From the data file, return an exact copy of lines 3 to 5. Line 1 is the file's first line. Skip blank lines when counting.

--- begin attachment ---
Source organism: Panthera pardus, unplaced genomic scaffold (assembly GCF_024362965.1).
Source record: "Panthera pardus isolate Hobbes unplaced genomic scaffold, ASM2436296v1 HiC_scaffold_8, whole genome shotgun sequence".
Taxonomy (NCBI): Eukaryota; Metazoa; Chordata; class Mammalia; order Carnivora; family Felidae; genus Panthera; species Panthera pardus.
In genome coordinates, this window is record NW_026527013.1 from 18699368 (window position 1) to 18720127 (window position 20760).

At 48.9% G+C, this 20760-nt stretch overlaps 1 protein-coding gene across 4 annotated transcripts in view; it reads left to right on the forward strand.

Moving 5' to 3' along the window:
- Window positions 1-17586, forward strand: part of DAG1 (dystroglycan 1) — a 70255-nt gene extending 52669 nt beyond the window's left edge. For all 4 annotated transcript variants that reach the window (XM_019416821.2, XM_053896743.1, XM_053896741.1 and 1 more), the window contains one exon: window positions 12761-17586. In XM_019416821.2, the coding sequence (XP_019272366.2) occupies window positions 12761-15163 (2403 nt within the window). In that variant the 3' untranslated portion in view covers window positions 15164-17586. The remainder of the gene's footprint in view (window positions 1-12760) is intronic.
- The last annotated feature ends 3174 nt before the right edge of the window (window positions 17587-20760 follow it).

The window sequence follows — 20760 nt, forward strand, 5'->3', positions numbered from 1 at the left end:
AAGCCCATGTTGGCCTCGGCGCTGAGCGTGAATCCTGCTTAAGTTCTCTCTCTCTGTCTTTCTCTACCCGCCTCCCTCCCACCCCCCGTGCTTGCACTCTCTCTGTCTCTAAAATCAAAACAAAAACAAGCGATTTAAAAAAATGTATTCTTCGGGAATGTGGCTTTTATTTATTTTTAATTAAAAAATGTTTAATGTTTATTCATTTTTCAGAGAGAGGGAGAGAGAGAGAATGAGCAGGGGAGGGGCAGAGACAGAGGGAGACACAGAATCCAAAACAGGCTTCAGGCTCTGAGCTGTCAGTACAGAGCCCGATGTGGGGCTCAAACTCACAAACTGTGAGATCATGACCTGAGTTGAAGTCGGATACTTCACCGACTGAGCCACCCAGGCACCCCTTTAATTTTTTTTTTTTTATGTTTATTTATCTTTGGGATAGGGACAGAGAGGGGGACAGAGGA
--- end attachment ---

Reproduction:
Taxonomy (NCBI): Eukaryota; Metazoa; Chordata; class Mammalia; order Carnivora; family Felidae; genus Panthera; species Panthera pardus.
In genome coordinates, this window is record NW_026527013.1 from 18699368 (window position 1) to 18720127 (window position 20760).

At 48.9% G+C, this 20760-nt stretch overlaps 1 protein-coding gene across 4 annotated transcripts in view; it reads left to right on the forward strand.